The black crosses remind us that 17,000 German soldiers were killed in the early days of the fightings. The German Air Force ace Manfred Von Richthofen, known as the “Red Baron”, was temporarily buried in it before being repatriated to Germany.
We keep on hiking in the direction of Mametz, village located at one mile from Fricourt. After 500 yards, the little road to the north of the village branches off and leads to the Mametz Wood on the right. Then, at approximately one mile, we arrive at the Welsh Memorial, a very unique promontory adorned with a red Welsh dragon, emblem of Wales. It is turned facing the Mametz Wood and holds barbed wires in its claws.
In the early days of July 1916, the 38th Welsh Division launched an attack in Mametz Wood to disloge the Germans who were occupying the site. They will succeed after several days of fierce fightings, but at what price! The Welsh Division counted 4,000 casualties.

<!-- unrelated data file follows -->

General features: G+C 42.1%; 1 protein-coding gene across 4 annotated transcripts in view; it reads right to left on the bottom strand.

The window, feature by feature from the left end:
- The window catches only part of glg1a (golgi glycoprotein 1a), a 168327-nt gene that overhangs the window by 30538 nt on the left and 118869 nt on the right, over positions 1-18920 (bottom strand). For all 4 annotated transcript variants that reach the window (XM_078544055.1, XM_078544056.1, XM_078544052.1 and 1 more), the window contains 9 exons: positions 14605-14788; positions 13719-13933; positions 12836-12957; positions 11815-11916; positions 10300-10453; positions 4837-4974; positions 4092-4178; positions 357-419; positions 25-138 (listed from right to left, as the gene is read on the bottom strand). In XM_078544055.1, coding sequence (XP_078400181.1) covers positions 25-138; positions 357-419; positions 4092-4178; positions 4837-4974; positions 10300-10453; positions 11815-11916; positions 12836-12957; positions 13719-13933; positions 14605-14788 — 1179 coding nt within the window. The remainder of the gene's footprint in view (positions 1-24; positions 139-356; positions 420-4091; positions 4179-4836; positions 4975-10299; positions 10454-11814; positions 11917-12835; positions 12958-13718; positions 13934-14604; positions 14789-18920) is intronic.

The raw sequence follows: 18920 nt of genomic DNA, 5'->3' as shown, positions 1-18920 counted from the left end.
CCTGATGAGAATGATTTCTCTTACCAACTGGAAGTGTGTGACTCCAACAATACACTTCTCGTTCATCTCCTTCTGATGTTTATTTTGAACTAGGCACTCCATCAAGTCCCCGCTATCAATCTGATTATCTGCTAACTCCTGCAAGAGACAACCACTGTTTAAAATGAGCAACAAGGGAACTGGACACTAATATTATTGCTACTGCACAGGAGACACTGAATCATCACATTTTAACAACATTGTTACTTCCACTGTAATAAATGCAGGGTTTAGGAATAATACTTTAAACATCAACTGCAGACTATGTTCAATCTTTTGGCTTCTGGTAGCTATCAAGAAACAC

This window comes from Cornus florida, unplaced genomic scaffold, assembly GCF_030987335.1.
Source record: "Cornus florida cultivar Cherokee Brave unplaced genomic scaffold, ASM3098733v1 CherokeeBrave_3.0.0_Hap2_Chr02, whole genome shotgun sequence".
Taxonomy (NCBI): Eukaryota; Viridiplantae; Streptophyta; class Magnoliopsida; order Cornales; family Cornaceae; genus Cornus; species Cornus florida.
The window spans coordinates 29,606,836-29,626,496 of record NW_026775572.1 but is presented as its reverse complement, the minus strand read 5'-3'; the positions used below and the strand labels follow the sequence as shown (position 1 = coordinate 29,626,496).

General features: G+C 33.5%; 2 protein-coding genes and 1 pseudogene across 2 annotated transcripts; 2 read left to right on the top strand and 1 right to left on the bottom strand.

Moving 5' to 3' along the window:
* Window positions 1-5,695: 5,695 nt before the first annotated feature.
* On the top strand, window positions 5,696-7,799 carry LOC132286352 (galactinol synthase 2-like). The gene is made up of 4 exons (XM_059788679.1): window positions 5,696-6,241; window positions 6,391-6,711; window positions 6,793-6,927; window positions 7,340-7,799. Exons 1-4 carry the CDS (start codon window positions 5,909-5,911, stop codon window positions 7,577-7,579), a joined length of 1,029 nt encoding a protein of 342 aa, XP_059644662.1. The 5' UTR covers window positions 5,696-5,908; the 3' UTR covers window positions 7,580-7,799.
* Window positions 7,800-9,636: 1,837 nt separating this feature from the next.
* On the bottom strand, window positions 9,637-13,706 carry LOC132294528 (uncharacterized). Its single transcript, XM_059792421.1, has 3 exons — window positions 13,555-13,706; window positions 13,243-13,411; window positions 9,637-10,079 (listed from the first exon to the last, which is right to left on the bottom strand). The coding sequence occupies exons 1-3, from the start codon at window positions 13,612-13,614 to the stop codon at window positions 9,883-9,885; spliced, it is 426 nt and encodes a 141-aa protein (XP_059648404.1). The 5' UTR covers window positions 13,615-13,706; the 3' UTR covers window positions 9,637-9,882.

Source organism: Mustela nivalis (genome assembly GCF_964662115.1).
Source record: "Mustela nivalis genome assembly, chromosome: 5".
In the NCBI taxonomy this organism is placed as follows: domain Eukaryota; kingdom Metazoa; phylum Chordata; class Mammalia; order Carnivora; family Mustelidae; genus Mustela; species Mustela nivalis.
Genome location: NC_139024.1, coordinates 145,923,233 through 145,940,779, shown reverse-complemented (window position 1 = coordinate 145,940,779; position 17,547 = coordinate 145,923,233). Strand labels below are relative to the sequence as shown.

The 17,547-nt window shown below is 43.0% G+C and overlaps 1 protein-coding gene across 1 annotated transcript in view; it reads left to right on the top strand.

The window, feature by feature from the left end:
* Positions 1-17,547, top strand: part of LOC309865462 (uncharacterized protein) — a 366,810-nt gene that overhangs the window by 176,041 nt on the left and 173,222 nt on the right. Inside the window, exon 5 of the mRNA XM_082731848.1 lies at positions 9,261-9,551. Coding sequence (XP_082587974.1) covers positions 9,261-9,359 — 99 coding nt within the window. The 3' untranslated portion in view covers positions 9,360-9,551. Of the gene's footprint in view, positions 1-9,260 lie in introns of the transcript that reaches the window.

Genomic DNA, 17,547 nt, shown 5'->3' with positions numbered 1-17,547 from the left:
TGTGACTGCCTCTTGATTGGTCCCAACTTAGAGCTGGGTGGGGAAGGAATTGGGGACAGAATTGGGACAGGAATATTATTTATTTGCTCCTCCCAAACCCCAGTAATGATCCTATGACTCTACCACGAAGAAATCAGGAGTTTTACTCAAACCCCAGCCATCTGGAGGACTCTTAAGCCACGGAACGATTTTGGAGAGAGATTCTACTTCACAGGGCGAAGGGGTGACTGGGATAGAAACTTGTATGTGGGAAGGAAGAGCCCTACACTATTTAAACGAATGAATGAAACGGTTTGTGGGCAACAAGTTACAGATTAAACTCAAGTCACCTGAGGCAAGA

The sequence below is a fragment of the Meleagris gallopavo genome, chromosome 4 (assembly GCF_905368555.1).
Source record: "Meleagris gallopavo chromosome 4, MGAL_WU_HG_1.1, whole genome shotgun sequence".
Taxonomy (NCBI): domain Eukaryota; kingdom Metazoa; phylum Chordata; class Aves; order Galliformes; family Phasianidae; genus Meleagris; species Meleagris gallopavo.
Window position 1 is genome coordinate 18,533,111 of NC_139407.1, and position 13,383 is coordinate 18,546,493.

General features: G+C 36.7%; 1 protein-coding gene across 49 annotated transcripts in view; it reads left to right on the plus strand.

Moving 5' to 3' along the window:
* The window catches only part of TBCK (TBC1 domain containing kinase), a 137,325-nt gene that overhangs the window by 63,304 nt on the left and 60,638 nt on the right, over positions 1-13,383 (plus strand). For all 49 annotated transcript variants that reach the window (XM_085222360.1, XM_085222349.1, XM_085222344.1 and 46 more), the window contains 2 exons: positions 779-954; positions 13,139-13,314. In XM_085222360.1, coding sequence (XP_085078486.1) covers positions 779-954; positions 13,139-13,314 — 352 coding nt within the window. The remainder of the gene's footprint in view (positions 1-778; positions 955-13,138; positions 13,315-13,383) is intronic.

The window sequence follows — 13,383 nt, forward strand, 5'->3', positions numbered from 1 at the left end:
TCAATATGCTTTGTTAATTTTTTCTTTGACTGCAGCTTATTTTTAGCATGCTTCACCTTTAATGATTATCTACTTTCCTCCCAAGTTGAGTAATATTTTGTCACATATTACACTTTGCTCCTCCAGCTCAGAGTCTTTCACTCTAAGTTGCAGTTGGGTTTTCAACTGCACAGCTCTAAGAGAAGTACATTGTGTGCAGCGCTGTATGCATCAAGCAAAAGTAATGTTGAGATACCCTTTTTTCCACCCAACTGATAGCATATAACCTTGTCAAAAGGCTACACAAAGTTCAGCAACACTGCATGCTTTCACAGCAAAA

By contemplating this peaceful countryside, it is hard to imagine that 100 years ago this site was the scene of an unnamed horror.
4. La Boisselle
Our paths lead us through sugar beet and cereal fields up to the village of La Boisselle which lies on the D929 road. The countryside, with its fresly harvested fields is quite silent and peaceful.
In the heart of the village, a postsign indicates the direction of the Great Mine. We follow it and discover a stunning view, a hole measuring 300 feet across and 70 feet deep! And yet, it has been eroded since the explosion.
It is the Lochnagar crater, vestige of the British offensive intended to break the first German line. A series of explosions were triggered on July 1st, 1916 at exactly 7h28, time of the beginning of the Battle of the Somme. We walk around the edge of the deformed landscape which translates the violence of the battle.
5. The Frise’s marshes
This hike leads us to Frise, village on the Somme river. It starts at Eclusier-Vaux mobile bridge and runs along the towpath to Frise. The circuit continues along the Fargny marshes. The watery and picturesque lanscapes offer a total change of scenary.